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Mohammad Hashem Zamani

Mohammad Hashem Zamani, the prominent contemporary Afghan poet, was born in 1928 (1308 AH) in the village of Lamattak, Kunar. He was the son of Loy Khan Ghazi Mir Zaman Khan, the victorious leader of the Fourth Front of the Afghan Independence. Hashem Zamani obtained his primary education at the local mosque and under the guidance of local village scholars. He was 16 when, together with more than 100 family members, sent to Dehmazang prison in Kabul, under the pretext of "political imprisonment". This was a fate that Hashem Zamani and his family were destined to suffer together with other prominent Afghan politicians and personalities of the time. The young Hashem Zamani spent 13 years of his life in Dehmazang, bound by the dark, soggy walls of the notorious prison. In prison, he met with and was influenced by the presence of prominent personalities of the time, for instance, the family of Ghulam Nabi Khan Charkhi, Yaqub Khan Ghond Mesher, Sarhadaar Abdul Ghafar Khan, Sarwar Joya, Dr Mahmoodi, Nazar-Safar and Ferqa Mesher Ghulam Nabi Khan (Know as Chapa Shakh). The prison environment represented a motivation for the young Hashem Zamani to gain further knowledge. He had the undoubted good fortune of being guided and inspired by the great, independence-minded, religious and political scholars of the time, like Baba Abdul Aziz Alakozi, Sheikh Bahlool Irani, and Mauvlana Mohammad Akram Kakakheil. In prison, Hashem Zamani witnessed the demise of 28 members of his family due to various diseases and malnourishment. Zamani wrote his initial poems in prison, assembled in the collection known as Zendani Ehsas, or The Emotion of Prison. The chains of cruelty are being broken, thus freeing the oppressed Binding with the same chains the oppressors The chains of cruelty are getting rusty, the magic spell of cruelty broken The very abode of the magic spell being destroyed by the destitute

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After 13 years of imprisonment, Zamani and his family were exiled for a further eight years in Herat until the creation of the new Constitution in 1343 AH. Zamani's poems, articles and creative pieces have been extensively published in various prominent Afghan publications such as Anees, Hewad, Islah, Wranga, Sistan, Tolo-i- Afghan, Baidaar and Etifaqi-Islam. In the era known as the "Decade of Democracy", Zamani expressed his political resistance through writing. He took part in the Grand Assembly convened during the presidency of Mohammad Daud Khan as the representative of the people of Kunar. In late 1979, due to the Soviet invasion of Afghanistan, Mohammad Hashem Zamani took refuge in Peshawar, Pakistan, where he was to express in earnest his resistance to the Afghan occupation in writings. Those who dared to go head to head with Afghans They have felt the sensation of death They have trembled, been shaken, and suffered adversity Their souls departing through the skull of their heads Qutbi Khers, or Polar Bear, was Zamani's first book of the Jihad era. The book has been translated into English, and some portions also into French, Italian and Spanish. During the Afghan struggle against the Soviet invasion, Zamani traveled extensively and participated in many different international conferences and gatherings. In 1987, Zamani migrated to the United States and settled in the Bay Area of San Francisco, California. Hashem Zamani's Pashto and Dari poems have been published in books and collections such as Qutbi Khers, or Polar Bear, Saree Khora Bala, or The Human-Eating Devil, Da Azadi Mashaal, or The Torch of Freedom, Khwara Golona, or Scattered Flowers, and Da Solay Zamzamay, or The Utterings of Peace. In the face of chronic ill health due to a second heart attack, and a stroke suffered in 1990 that paralyzed one half of his body, Zamani remained loyally wedded to the Afghan cause and continued his writings and cultural contributions. He wrote the second part of Scattered Flowers and The Injured Heart collection as well as publishing the 288-page Pashto prose, Zindani Khaaterat, or Memories of Prison.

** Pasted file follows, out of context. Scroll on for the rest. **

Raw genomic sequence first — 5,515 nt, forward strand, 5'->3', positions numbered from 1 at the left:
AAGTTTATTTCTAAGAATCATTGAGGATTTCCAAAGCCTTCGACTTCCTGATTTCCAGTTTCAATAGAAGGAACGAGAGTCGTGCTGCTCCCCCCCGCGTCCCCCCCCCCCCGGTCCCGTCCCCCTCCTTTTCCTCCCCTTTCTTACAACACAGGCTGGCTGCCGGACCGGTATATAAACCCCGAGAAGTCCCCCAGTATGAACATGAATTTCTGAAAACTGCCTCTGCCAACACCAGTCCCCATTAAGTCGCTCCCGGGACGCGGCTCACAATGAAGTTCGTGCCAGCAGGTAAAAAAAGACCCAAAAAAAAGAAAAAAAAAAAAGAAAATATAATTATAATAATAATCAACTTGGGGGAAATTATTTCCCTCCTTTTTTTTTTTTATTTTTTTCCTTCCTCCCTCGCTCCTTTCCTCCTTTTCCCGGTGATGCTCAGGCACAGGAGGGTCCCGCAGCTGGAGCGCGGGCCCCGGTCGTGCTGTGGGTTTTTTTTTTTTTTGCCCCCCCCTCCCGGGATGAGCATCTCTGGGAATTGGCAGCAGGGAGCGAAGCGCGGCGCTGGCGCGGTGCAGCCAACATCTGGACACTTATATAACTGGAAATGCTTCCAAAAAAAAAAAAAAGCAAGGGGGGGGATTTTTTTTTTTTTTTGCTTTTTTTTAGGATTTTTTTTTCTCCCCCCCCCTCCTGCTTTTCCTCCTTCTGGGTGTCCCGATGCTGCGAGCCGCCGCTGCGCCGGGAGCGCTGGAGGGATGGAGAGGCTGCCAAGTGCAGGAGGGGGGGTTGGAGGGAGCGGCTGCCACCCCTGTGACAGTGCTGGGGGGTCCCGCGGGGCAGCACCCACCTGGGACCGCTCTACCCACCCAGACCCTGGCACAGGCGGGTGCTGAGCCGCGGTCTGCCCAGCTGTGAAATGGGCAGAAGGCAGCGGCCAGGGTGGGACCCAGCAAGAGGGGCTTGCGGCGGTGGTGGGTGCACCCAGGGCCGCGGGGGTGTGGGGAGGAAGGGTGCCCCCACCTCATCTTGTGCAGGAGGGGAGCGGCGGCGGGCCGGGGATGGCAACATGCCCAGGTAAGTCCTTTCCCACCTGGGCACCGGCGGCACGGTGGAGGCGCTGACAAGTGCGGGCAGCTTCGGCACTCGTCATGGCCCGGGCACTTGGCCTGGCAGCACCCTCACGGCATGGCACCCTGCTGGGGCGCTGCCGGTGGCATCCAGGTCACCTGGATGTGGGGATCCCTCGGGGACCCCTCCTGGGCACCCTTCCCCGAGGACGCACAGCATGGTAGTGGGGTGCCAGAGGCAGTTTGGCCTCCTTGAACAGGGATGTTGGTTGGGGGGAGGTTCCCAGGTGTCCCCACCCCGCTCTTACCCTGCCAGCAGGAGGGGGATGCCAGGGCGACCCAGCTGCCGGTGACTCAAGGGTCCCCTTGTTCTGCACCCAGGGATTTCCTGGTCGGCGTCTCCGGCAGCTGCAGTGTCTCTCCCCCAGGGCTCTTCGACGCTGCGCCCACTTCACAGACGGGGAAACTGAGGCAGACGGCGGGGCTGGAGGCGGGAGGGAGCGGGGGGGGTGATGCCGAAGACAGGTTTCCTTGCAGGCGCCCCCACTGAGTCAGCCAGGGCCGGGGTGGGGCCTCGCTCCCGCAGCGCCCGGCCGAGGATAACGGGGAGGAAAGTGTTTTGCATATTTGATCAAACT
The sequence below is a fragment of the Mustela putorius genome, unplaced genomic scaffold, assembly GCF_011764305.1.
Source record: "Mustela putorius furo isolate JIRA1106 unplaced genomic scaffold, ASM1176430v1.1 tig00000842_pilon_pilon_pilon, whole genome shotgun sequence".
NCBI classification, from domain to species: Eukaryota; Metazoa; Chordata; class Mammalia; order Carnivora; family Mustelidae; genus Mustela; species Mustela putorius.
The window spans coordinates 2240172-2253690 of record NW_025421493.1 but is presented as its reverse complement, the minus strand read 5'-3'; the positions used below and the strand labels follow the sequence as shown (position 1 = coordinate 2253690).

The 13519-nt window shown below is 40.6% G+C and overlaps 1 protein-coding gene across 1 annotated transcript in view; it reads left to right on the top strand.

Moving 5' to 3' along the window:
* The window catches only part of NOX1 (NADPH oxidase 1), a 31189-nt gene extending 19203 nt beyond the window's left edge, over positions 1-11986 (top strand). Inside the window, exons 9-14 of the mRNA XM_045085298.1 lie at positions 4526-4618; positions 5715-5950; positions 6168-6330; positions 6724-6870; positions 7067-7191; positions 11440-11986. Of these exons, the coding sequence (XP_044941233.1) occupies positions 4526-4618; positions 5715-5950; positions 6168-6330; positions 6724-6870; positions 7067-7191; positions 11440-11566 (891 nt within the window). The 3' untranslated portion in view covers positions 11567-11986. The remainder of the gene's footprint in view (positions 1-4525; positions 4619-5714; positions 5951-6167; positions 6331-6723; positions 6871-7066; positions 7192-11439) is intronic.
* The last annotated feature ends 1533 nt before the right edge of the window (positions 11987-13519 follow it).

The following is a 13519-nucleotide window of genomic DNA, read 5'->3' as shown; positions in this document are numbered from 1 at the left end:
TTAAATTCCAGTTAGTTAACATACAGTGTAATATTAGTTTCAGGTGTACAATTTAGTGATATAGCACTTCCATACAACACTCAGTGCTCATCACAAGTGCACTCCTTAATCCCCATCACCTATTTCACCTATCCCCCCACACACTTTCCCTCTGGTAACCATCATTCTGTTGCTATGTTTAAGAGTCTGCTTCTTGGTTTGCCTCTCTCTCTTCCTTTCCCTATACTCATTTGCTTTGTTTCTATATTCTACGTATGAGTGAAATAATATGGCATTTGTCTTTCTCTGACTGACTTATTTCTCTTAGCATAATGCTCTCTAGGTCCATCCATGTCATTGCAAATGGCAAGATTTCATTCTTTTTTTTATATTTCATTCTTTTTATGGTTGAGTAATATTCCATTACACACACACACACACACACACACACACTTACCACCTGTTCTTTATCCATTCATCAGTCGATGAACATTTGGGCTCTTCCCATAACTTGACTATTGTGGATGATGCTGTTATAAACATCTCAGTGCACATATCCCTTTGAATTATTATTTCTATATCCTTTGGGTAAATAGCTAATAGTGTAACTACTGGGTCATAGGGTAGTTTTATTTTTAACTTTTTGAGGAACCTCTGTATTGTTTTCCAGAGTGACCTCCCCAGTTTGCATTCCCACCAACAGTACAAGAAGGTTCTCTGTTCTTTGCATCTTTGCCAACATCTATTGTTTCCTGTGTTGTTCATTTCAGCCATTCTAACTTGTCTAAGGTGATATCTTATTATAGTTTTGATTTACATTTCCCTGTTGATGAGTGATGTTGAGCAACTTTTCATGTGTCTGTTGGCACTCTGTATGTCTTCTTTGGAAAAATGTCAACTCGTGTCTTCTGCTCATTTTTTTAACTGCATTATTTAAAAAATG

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I will put myself to the test in the face of adversity My strong will shall help me rise above every predicament In the pot of the love for the country I will burn myself like *Spalany to protect my country (* Spalany is Pashto for a local seed, burnt in a pot, with the smoke believed to have protective spiritual powers) God bless his soul, Hashem Zamani never gave up hope for being able to return to his homeland and serve his beloved country and people once more. He was working through to the last night of his life on the second volume of his book which is currently being published, Da Pohenay Inqilab, or The Revolution of Consciousness. The dark, long night of ignorance is passing The sun of consciousness is rising, it will be bright soon The thugs won't be able to hide themselves anymore Their faces will be blackened, and their identities revealed Mohammad Hashem Zamani, the Islam, nation and people-loving writer and poet passed away due to a heart attack on the holy night of Friday, 10th of June, 2005, at the age of 76. His body was transferred to Afghanistan and buried in his native Kunar Province.

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